Historical Musings #53: A quiz for September

Welcome to my monthly post on all things historical fiction.

This month I thought I would do something slightly different and put together a little quiz for you. I’ve listed below the opening lines from fifteen historical fiction novels, ranging from classics to recent bestsellers to some of my personal favourites. If you think you can identify any of them, leave a comment with your guesses and I’ll post the answers next week.

Have fun!

~

1. I was down in Surrey, on business for Lord Cromwell’s office, when the summons came.

2. It wasn’t a very likely place for disappearances, at least at first glance.

3. His children are falling from the sky.

4. Ashton Hilary Akbar Pelham-Martyn was born in a camp near the crest of a pass in the Himalayas, and subsequently christened in a patent canvas bucket.

5. He was born with a gift of laughter and a sense that the world was mad.

6. When the east wind blows up Helford river the shining waters become troubled and disturbed and the little waves beat angrily upon the sandy shores.

7. On the step of her new husband’s home, Nella Oortman lifts and drops the dolphin knocker, embarrassed by the thud.

8. Richard did not become frightened until darkness began to settle over the woods.

9. On the first Monday of the month of April, 1625, the market town of Meung, in which the author of Romance of the Rose was born, appeared to be in as perfect a state of revolution as if the Huguenots had just made a second La Rochelle of it.

10. The method of laying out a corpse in Missouri sure took the proverbial cake.

11. My father is Sir Richard Woodville, Baron Rivers, an English nobleman, a landholder, and a supporter of the true Kings of England, the Lancastrian line.

12. When the year one thousand came, Thorkel Amundason was five years old, and hardly noticed how frightened everyone was.

13. In that pleasant district of merry England which is watered by the river Don, there extended in ancient times a large forest, covering the greater part of the beautiful hills and valleys which lie between Sheffield and the pleasant town of Doncaster.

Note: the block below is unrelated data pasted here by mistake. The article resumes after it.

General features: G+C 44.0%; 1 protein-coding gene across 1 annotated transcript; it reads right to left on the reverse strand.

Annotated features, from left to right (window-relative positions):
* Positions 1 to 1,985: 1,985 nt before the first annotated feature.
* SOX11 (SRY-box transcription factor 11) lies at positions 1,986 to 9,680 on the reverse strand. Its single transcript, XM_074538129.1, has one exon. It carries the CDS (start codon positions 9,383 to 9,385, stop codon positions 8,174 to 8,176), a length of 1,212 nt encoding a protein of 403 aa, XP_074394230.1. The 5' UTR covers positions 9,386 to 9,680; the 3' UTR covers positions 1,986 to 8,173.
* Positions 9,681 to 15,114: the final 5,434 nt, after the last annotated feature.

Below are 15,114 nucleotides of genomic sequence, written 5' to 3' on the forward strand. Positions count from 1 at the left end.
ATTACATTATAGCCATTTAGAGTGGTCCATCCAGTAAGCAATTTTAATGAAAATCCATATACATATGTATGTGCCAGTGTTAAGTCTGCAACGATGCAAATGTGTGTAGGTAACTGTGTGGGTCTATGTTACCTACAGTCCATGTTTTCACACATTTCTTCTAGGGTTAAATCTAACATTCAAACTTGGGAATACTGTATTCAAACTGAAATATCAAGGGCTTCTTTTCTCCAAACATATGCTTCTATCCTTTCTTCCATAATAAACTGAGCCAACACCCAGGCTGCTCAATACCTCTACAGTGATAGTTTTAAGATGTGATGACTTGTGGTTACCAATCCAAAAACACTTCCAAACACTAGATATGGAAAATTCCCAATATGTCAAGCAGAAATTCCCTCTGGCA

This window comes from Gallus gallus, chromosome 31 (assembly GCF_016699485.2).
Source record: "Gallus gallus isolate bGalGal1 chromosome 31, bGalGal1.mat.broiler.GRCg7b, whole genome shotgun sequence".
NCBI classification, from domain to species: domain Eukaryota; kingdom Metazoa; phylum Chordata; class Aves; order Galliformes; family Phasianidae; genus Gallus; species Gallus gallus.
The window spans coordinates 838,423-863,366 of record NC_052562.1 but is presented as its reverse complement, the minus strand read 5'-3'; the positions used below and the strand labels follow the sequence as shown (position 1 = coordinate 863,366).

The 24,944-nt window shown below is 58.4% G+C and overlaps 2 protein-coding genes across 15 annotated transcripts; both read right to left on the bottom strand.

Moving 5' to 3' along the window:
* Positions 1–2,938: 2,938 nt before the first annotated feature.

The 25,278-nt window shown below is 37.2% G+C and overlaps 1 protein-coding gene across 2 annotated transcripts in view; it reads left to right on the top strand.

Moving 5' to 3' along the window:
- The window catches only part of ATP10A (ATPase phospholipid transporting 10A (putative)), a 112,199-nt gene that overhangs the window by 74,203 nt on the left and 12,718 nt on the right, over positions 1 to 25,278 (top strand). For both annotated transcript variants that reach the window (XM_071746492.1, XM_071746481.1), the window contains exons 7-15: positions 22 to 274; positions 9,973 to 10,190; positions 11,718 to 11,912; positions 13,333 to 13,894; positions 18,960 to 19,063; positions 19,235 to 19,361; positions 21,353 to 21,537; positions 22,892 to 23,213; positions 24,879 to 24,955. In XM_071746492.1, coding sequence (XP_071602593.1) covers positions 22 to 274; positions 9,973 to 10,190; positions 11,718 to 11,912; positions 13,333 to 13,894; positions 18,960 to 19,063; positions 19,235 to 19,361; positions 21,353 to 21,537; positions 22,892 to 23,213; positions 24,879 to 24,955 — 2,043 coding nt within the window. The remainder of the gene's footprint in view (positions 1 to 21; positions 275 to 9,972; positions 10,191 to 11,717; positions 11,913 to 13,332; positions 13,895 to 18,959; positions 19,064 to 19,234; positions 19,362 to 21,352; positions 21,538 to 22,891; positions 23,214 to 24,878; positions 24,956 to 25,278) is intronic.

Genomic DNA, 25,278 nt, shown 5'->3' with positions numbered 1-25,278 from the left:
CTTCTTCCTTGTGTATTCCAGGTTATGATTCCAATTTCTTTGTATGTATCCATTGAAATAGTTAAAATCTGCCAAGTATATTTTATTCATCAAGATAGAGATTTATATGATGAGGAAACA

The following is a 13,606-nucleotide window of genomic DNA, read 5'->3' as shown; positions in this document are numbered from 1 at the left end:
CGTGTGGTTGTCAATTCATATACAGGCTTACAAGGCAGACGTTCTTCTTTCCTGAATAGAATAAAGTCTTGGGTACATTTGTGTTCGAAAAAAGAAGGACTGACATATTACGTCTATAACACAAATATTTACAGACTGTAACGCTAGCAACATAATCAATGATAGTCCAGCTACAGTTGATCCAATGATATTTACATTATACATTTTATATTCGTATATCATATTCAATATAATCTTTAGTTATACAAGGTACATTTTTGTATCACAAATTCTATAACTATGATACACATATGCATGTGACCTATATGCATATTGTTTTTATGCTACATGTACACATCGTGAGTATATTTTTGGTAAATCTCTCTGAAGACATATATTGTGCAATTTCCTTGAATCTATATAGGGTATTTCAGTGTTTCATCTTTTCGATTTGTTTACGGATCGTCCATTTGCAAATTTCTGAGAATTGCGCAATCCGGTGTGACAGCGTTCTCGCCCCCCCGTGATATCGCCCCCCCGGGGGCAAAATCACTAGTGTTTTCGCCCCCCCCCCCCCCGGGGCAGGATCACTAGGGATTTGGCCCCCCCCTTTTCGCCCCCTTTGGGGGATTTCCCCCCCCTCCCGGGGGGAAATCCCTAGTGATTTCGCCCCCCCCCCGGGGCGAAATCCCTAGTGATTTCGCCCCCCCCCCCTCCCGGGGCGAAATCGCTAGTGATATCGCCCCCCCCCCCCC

14. In the tender green time of April, Katherine set forth at last upon her journey with the two nuns and the royal messenger.

15. At half past six on the twenty-first of June 1922, when Count Alexander Ilyich Rostov was escorted through the gates of the Kremlin onto Red Square, it was glorious and cool.

~

How many of these do you know?

26 thoughts on “Historical Musings #53: A quiz for September

  1. jessicabookworm says:

    Ooo this is fiendishly good fun! I thought at first I wouldn’t be able to get any but I am definite that no. 7 is The Miniaturist by Jessie Burton and I think no. 11 could possibly be The White Queen by Philippa Gregory. πŸ˜€

  2. Jennifer says:

    1 is Dissolution by C J Sansom
    2 is Outlander by Diana Gabaldon
    3 is Bring up the Bodies by Hilary Mantel
    4 is The Far Pavilions by M M Kaye
    6 is Frenchman’s Creek by Daphne DuMaurier
    12 is King Hereafter by Dorothy Dunnett
    I think 8 is Sunne in Splendour by Sharon Penman and
    14 is Katherine by Anya Seton
    What a great test! A couple of others look familiar but I’m less certain.

  3. Pam Thomas says:

    I knew 1, 3, 4, 7,11, 12, 14.

    My favourite first line of a historical novel (indeed of any novel) runs something like this:

    It was the last day of October, and in the crypt of the Abbey of Hallowdene, the monks were boiling their bishop.

    I wonder if anyone else knows what it comes from?

  4. Lark says:

    I only know that #15 comes from A Gentleman in Moscow. But I’m really intrigued but what books #2, 5, 8, and 10 are from. Oh, and #14, too. Such a fun post! πŸ˜€

  5. Lory says:

    I’ve read some of these (if the other guessers are right), though I only recognized Scaramouche, and was pretty sure about Katherine.
    I also know #13 is Ivanhoe.

    Great lines! Makes me want to read more of them.

  6. Judy Krueger says:

    I only know one: #15 A Gentleman in Moscow. But if the others’ answers are correct, I have read #3 and #4. What a great idea, Helen!

  7. FictionFan says:

    Hahaha – this is fiendishly difficult! I can only have a guess at one, and a confident go at another…

    1 – It sounds like Sansom – Tombland?
    15 – That’s definitely A Gentleman in Moscow… isn’t it?

    I seriously want to read no. 4 – what a great first line! What is it?

    • Helen says:

      Yes, no. 1 is Sansom…but not Tombland! You may have got no. 15 right, though. πŸ™‚

      As a few people have already correctly guessed no. 4, I can tell you it’s The Far Pavilions by M.M. Kaye – one of my favourite books.

  8. Alyson Woodhouse says:

    I’m probably not adding anything new here, but I’m sure 1 is Dissolution, 2 Outlander, 3 Bring Up the Bodies, 6 Frenchman’s Creek and 14 Catherine. I haven’t read the Far Pavillions, but that is a brilliant first line, so I have added it to my TBR.

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